Because buffalo and rhinos often rest on their bellies or sides – and don’t exactly spring to their feet unless compelled by a perceived threat – a light-footed genet might well be able to dart onboard to forage for creepy-crawlies. “I therefore imagine that a genet may have bumped into a sleeping rhino or buffalo while foraging on the ground at night, identified the ectoparasite infestation in a specific area (or all over the body), and tried and successfully fed on ticks,” he said.

“The buffalo/rhino may have been disturbed and stood, with the acrobatic genet managing to keep its balance, hence becoming the new king of rodeo,” Do Linh San continued. Such a genet might, conceivably, then be emboldened to repeat the routine – maybe, though at present there’s no evidence – even try to jump up on a standing ungulate.

While we tend to think mainly of birds such as cattle egrets, oxpeckers, or cowbirds doing this sort of all-aboard foraging on ectoparasites, Do Linh San pointed out there is at least some precedent for it among small carnivores. Banded mongooses have been seen climbing onto seemingly unbothered, and maybe downright grateful, warthogs to feed on ticks and other bloodsuckers – a brand of “you-scratch-my-back, I-give-you-lunch” mutualism, as David Attenborough phrased it:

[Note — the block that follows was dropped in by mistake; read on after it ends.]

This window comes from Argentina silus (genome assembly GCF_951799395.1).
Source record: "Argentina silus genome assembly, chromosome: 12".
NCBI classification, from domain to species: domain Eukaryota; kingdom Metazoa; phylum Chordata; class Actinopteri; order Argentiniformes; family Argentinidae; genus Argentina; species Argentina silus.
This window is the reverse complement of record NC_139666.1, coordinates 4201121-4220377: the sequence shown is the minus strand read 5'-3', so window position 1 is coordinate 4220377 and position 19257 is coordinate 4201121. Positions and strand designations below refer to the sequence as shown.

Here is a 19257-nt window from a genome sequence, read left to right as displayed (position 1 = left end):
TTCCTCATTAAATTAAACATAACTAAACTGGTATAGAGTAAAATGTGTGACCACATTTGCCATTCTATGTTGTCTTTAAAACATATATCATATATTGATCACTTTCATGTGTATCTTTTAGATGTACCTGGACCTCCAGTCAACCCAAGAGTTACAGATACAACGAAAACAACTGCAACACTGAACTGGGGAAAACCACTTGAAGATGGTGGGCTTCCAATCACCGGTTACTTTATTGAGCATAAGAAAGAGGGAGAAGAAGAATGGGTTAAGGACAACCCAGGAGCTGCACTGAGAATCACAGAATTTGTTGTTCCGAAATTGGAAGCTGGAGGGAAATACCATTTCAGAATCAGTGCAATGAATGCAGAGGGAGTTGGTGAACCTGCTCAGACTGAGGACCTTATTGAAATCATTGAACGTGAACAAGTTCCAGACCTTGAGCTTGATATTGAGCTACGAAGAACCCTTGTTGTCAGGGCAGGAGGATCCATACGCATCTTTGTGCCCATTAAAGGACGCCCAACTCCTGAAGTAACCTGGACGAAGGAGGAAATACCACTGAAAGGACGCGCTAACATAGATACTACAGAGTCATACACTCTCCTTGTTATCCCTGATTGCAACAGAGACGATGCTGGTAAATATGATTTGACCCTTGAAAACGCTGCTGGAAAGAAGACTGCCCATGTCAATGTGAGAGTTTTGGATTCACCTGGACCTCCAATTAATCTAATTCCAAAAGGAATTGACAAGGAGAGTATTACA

Not all of Genet Jackson’s mounts were quite so obliging – perhaps not surprising, given the testy dispositions of their kind. The 2014 pictures suggested one of the buffalo might have tried to buck off its rider, and the 2015 video showed the black rhino in question wheeling about and the genet scrabbling to stay in the saddle.

So we now know rusty-spotted genets will ride megaherbivores in both South Africa and Kenya. And we can add these catlike hunters to a sundry animals-riding-animals roster that, besides the aforementioned birds, also includes crocodilian-surfing turtles (and vice versa) and deer-mounted macaques (which, at least in some cases, may have rather naughty intentions).

Interspecies hitchhiking is clearly a thing in our big, beautiful biosphere, most prominently in the arena of parasitism but also demonstrated by all manner of commensal examples (benefitting the rider and not the mount, which nonetheless isn’t harmed: remoras suctioned to a shark, for instance, or a turtle using an alligator’s back as a basking site) and mutualistic ones (e.g., mongooses de-ticking warthogs).

But it’s not yet clear how common hitchhiking actually is among genets. Perhaps it’s the domain of select individuals with extra-gritty courage and outsized ambitions – and maybe a bit of a show-off personality.

What we can conclude with certainty is that going all bronc-rider on an enormous horned beast is just one reason why genets – lithe and handsomely patterned as mammals come – are awesome. They and the many other small carnivores of Africa tend to be overshadowed by that continent’s superlative lineup of megafauna (not least of the toothy variety), but they perform their own vital ecological roles and, in many cases, face uncertain conservation situations. It’s the mission of the non-profit ASCaRIs to bolster research into this precious, pintsized guild of African hunters, the more-than-a-dozen species of genet very much included.


Top header image: Steve Garvie, Flickr